7 06 2013
MarxistMax

Regardless of the faults of capitalism, it’s preferable to the hideous tyranny of Stalinist Russia. There is a good chance of reform, especially when the end goal is complete public ownership.

7 06 2013
duvinrouge

Andrew,
I don’t have proof that the rate of profit is falling; I accept it’s possible that it may not be. However, I think it is likely because of the size of credit/debt that inflates recorded debt – people & organisations are paying with future labour time, not with commodity money that is realised labour time. Total debt in the developed world is estimated to be about 270% of GDP (Thomson, Reuters, Credit Suisse research). That’s public & private. As we saw after the collapse of Lehman’s profit rates went negative & governments had to bail out the financial sector & parts of the industrial sector (e.g. General Motors).
The point is you can’t just look at recorded profit rates because they are seriously inflated by credit money. Indeed, this is one of the main reasons we have boom & bust & the high profit rate gives the wrong signal that all is well, & then low & behold the crisis strikes as worries about debt repayment take hold. The next phase of the crisis is going to be even more severe as this time governments can do very little beyond turning on the printing presses.

7 06 2013
stutteringsteps

Although the mass of profit compensates for reductions in the rate of profit the rate still varies even though historically it declines. However the financial and economic aspects are only part of the current crisis. Ecologically and the ratio of productive to unproductive Labour has a significant impact on the social structure of capitalist economies. See “The Five-fold crisis of capital” at http://www.critical-mass.net . Regards, Roy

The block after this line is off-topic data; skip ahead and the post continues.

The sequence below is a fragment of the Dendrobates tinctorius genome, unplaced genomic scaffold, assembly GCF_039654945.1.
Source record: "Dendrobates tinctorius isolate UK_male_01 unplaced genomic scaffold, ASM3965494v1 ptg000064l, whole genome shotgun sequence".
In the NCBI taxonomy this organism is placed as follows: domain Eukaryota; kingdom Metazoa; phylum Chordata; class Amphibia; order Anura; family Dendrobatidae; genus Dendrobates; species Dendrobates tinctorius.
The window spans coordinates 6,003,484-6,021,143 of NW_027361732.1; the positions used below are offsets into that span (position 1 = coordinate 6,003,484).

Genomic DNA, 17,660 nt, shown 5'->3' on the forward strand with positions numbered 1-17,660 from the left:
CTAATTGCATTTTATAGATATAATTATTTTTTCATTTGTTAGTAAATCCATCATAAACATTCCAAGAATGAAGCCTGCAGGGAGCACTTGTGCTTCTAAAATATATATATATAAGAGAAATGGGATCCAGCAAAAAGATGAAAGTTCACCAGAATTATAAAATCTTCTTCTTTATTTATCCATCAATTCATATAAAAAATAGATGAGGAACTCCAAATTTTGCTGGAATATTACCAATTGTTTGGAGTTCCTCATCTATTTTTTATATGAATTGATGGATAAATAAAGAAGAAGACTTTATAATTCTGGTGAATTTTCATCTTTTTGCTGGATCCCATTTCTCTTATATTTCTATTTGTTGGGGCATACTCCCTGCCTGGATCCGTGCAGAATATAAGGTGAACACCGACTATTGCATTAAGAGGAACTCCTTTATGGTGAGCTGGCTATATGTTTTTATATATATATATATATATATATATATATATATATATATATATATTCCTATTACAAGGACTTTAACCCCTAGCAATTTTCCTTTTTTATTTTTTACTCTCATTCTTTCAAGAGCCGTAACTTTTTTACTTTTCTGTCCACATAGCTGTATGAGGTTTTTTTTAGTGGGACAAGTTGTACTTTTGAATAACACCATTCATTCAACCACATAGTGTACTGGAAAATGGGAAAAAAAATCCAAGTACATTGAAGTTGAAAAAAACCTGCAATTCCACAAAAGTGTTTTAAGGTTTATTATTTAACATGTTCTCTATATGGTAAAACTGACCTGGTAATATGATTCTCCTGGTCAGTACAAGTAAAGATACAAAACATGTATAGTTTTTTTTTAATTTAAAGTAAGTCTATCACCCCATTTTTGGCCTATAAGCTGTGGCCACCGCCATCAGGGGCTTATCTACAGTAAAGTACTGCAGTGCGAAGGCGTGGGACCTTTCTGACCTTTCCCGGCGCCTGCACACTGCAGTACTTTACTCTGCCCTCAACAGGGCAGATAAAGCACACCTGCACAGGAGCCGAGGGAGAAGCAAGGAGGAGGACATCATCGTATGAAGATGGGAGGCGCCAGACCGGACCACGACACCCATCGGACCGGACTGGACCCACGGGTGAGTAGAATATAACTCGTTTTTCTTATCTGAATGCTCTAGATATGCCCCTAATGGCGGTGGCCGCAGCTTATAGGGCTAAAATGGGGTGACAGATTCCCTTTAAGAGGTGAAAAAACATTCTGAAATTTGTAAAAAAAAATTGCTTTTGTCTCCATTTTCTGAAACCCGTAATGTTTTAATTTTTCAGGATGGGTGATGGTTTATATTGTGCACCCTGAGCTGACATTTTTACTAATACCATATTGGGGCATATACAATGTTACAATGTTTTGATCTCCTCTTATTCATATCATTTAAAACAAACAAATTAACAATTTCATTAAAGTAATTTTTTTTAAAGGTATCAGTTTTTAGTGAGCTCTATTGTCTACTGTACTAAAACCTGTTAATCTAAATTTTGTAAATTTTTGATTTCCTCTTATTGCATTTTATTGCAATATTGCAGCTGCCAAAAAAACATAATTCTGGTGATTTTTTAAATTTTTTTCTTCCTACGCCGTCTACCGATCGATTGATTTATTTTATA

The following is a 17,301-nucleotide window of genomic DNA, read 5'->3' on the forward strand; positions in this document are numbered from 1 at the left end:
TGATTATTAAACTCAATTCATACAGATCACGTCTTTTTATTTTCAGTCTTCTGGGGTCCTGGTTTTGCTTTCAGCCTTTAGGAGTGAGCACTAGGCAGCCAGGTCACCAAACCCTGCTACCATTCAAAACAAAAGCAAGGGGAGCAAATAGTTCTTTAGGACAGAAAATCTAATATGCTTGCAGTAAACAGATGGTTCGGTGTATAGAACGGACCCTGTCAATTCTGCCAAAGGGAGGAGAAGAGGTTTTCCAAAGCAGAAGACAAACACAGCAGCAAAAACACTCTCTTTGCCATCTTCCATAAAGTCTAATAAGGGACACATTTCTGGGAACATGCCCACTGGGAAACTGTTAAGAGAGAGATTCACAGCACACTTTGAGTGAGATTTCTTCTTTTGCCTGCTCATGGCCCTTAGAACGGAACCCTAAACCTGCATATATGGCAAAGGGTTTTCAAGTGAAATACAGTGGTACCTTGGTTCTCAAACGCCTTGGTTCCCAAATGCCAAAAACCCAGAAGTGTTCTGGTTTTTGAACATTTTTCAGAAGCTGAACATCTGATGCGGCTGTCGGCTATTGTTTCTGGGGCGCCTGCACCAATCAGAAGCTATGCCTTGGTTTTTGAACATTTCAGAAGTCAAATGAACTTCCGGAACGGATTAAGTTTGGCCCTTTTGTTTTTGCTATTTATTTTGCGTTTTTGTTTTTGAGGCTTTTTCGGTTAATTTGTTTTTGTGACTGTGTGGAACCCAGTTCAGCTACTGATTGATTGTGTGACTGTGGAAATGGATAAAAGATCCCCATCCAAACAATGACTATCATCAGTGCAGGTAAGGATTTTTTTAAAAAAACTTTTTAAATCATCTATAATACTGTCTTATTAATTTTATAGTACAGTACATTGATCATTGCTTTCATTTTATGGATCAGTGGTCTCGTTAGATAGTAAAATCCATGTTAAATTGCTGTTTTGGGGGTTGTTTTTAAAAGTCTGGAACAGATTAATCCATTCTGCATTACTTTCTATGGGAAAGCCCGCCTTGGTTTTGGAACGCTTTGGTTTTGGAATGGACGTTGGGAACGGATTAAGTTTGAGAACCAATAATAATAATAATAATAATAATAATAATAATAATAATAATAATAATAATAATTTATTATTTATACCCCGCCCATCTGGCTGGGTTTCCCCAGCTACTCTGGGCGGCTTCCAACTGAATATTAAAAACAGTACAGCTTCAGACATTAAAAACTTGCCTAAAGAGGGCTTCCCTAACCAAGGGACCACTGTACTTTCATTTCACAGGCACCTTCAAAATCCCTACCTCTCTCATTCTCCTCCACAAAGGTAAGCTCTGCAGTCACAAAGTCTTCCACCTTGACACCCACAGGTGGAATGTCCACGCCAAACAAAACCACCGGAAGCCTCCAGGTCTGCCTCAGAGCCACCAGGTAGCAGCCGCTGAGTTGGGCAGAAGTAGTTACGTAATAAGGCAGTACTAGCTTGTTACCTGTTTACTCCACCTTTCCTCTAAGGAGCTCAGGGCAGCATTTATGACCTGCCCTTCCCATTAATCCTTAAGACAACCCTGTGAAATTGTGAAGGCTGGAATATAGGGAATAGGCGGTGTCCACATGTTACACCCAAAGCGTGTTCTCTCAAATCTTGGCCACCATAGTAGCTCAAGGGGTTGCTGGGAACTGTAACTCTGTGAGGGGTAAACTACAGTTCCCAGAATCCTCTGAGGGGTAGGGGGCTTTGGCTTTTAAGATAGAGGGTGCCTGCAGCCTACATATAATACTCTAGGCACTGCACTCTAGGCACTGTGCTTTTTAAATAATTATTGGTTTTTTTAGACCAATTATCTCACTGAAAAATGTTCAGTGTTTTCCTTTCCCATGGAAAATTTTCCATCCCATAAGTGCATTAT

7 06 2013
John Burns

Marx praised Capitalism for the technical progress it brought. Marx looked at all aspects of Capitalism and could not figure out a solution to a fair distribution of the proceeds of a communities wealth creation. So his solution was abolish Capitalism.

Simultaneously with Marx Henry George in the USA looked at the unfair distribution of wealth that created a grinding poverty level. George recognised the positive qualities of Capitalism but, unlike Marx, came up with a solution enhancing the positive aspects of Capitalism but eliminating the grinding poverty level and giving a fair distribution of a communities wealth.

12 06 2013
Kapin Planetoid

Well actually there is proof. Andrew Kliman and Alan Feeman ave gone to great lengths to show that profits over fixed investments is is growing in disproportion.
The investments and fixed cost’s are getting bigger. And the profits are not growing, or not growing fast enough to counteract this.

But yes , moving over to China to find cheaper labor will help the capitalist out. But only by undermining the 1st worlds economic growth.

13 06 2013
duvinrouge

Kapin, I think even Andrew would say this is evidence, not proof. Remember his data is just for the US. Although it’s quite likely that US multinationals will be reflective of the world rate of profit, we can’t be sure enough to say it is proof.

13 06 2013
Henry

I am reading volume 3 for the first time and cannot yet see where the obsession with the rate of profit comes from. Marx even says big forms deliberately reduce their profit rate to kill off smaller firms!

The ONS are reporting real wages since 2008 have reduced by their greatest level since the 1920’s. Add onto this a huge decrease in spending on public services (which Kliman likes to include in worker remuneration) and the picture gets even worse. What do we make of this?

29 06 2013
nostromo

I think the author neglects the industrial flight that has occurred here in America combined with the rise of paper trading unproductive economics the rise of technology has made it possible for those with capital to make huge sums in electronic trades that take place in fractions of a second